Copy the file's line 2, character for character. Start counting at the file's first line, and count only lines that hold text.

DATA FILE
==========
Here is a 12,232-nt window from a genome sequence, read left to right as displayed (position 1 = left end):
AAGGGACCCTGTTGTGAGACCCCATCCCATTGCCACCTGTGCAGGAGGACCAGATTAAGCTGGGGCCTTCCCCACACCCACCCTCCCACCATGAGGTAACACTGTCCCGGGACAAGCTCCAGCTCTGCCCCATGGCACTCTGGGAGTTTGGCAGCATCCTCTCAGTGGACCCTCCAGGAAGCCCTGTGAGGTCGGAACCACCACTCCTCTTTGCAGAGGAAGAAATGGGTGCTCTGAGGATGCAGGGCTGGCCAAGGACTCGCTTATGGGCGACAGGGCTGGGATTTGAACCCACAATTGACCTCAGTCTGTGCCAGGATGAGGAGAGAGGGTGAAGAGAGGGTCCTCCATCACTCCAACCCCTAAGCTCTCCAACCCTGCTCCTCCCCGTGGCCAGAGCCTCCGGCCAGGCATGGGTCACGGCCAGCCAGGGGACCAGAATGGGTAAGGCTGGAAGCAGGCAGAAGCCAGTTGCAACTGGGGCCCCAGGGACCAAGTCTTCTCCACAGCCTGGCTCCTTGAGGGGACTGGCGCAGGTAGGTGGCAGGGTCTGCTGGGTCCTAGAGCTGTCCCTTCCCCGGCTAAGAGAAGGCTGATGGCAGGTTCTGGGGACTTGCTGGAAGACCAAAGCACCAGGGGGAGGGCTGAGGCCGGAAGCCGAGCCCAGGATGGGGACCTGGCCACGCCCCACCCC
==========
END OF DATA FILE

AAGGGACCCTGTTGTGAGACCCCATCCCATTGCCACCTGTGCAGGAGGACCAGATTAAGCTGGGGCCTTCCCCACACCCACCCTCCCACCATGAGGTAACACTGTCCCGGGACAAGCTCCAGCTCTGCCCCATGGCACTCTGGGAGTTTGGCAGCATCCTCTCAGTGGACCCTCCAGGAAGCCCTGTGAGGTCGGAACCACCACTCCTCTTTGCAGAGGAAGAAATGGGTGCTCTGAGGATGCAGGGCTGGCCAAGGACTCGCTTATGGGCGACAGGGCTGGGATTTGAACCCACAATTGACCTCAGTCTGTGCCAGGATGAGGAGAGAGGGTGAAGAGAGGGTCCTCCATCACTCCAACCCCTAAGCTCTCCAACCCTGCTCCTCCCCGTGGCCAGAGCCTCCGGCCAGGCATGGGTCACGGCCAGCCAGGGGACCAGAATGGGTAAGGCTGGAAGCAGGCAGAAGCCAGTTGCAACTGGGGCCCCAGGGACCAAGTCTTCTCCACAGCCTGGCTCCTTGAGGGGACTGGCGCAGGTAGGTGGCAGGGTCTGCTGGGTCCTAGAGCTGTCCCTTCCCCGGCTAAGAGAAGGCTGATGGCAGGTTCTGGGGACTTGCTGGAAGACCAAAGCACCAGGGGGAGGGCTGAGGCCGGAAGCCGAGCCCAGGATGGGGACCTGGCCACGCCCCACCCC